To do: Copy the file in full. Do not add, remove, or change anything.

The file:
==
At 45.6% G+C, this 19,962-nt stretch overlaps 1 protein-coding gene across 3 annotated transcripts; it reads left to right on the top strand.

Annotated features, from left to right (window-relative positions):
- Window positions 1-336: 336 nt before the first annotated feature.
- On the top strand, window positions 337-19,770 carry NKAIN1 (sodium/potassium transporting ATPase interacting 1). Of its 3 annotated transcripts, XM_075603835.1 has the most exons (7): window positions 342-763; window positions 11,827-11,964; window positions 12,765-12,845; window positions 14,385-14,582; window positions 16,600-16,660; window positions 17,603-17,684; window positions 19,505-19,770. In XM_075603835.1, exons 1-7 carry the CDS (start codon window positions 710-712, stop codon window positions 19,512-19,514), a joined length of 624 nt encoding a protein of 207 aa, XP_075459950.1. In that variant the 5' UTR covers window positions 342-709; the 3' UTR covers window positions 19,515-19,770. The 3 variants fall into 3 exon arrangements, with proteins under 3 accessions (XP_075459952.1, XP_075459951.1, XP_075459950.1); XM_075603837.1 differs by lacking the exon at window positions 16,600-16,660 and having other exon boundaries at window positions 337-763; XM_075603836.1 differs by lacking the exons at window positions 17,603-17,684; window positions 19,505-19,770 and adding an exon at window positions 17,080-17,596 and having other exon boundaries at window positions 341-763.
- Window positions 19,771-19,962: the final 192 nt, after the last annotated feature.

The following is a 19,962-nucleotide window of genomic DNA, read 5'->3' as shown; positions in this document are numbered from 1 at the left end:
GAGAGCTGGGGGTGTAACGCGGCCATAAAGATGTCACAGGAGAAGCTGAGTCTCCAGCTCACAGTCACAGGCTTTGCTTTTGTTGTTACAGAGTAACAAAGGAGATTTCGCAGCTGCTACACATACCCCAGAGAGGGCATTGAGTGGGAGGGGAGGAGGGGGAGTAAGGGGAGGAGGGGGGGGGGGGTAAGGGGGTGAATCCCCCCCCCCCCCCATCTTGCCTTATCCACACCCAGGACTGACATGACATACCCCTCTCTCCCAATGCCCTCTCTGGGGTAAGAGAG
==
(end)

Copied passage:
At 45.6% G+C, this 19,962-nt stretch overlaps 1 protein-coding gene across 3 annotated transcripts; it reads left to right on the top strand.

Annotated features, from left to right (window-relative positions):
- Window positions 1-336: 336 nt before the first annotated feature.
- On the top strand, window positions 337-19,770 carry NKAIN1 (sodium/potassium transporting ATPase interacting 1). Of its 3 annotated transcripts, XM_075603835.1 has the most exons (7): window positions 342-763; window positions 11,827-11,964; window positions 12,765-12,845; window positions 14,385-14,582; window positions 16,600-16,660; window positions 17,603-17,684; window positions 19,505-19,770. In XM_075603835.1, exons 1-7 carry the CDS (start codon window positions 710-712, stop codon window positions 19,512-19,514), a joined length of 624 nt encoding a protein of 207 aa, XP_075459950.1. In that variant the 5' UTR covers window positions 342-709; the 3' UTR covers window positions 19,515-19,770. The 3 variants fall into 3 exon arrangements, with proteins under 3 accessions (XP_075459952.1, XP_075459951.1, XP_075459950.1); XM_075603837.1 differs by lacking the exon at window positions 16,600-16,660 and having other exon boundaries at window positions 337-763; XM_075603836.1 differs by lacking the exons at window positions 17,603-17,684; window positions 19,505-19,770 and adding an exon at window positions 17,080-17,596 and having other exon boundaries at window positions 341-763.
- Window positions 19,771-19,962: the final 192 nt, after the last annotated feature.

The following is a 19,962-nucleotide window of genomic DNA, read 5'->3' as shown; positions in this document are numbered from 1 at the left end:
GAGAGCTGGGGGTGTAACGCGGCCATAAAGATGTCACAGGAGAAGCTGAGTCTCCAGCTCACAGTCACAGGCTTTGCTTTTGTTGTTACAGAGTAACAAAGGAGATTTCGCAGCTGCTACACATACCCCAGAGAGGGCATTGAGTGGGAGGGGAGGAGGGGGAGTAAGGGGAGGAGGGGGGGGGGGGTAAGGGGGTGAATCCCCCCCCCCCCCCATCTTGCCTTATCCACACCCAGGACTGACATGACATACCCCTCTCTCCCAATGCCCTCTCTGGGGTAAGAGAG